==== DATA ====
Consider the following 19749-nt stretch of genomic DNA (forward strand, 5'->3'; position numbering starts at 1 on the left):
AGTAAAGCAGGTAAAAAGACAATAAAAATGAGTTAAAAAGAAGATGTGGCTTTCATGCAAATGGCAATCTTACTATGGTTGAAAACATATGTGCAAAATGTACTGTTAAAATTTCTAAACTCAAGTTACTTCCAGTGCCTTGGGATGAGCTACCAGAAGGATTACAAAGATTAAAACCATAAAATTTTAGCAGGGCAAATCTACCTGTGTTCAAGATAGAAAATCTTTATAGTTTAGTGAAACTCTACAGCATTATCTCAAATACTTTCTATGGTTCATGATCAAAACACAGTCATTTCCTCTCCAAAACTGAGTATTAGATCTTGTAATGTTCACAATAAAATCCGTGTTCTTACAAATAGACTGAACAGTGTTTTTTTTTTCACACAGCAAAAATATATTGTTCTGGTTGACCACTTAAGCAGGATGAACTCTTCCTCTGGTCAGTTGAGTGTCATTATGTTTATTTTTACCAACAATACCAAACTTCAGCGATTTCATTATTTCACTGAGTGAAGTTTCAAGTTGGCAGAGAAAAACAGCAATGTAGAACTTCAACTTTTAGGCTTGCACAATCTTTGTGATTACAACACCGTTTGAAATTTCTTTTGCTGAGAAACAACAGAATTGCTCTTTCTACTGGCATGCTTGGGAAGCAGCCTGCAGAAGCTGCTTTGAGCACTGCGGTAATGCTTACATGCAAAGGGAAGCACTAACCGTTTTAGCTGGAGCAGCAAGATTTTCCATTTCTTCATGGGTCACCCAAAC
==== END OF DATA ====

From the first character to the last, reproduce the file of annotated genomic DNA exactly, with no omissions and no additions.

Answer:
Consider the following 19749-nt stretch of genomic DNA (forward strand, 5'->3'; position numbering starts at 1 on the left):
AGTAAAGCAGGTAAAAAGACAATAAAAATGAGTTAAAAAGAAGATGTGGCTTTCATGCAAATGGCAATCTTACTATGGTTGAAAACATATGTGCAAAATGTACTGTTAAAATTTCTAAACTCAAGTTACTTCCAGTGCCTTGGGATGAGCTACCAGAAGGATTACAAAGATTAAAACCATAAAATTTTAGCAGGGCAAATCTACCTGTGTTCAAGATAGAAAATCTTTATAGTTTAGTGAAACTCTACAGCATTATCTCAAATACTTTCTATGGTTCATGATCAAAACACAGTCATTTCCTCTCCAAAACTGAGTATTAGATCTTGTAATGTTCACAATAAAATCCGTGTTCTTACAAATAGACTGAACAGTGTTTTTTTTTTCACACAGCAAAAATATATTGTTCTGGTTGACCACTTAAGCAGGATGAACTCTTCCTCTGGTCAGTTGAGTGTCATTATGTTTATTTTTACCAACAATACCAAACTTCAGCGATTTCATTATTTCACTGAGTGAAGTTTCAAGTTGGCAGAGAAAAACAGCAATGTAGAACTTCAACTTTTAGGCTTGCACAATCTTTGTGATTACAACACCGTTTGAAATTTCTTTTGCTGAGAAACAACAGAATTGCTCTTTCTACTGGCATGCTTGGGAAGCAGCCTGCAGAAGCTGCTTTGAGCACTGCGGTAATGCTTACATGCAAAGGGAAGCACTAACCGTTTTAGCTGGAGCAGCAAGATTTTCCATTTCTTCATGGGTCACCCAAAC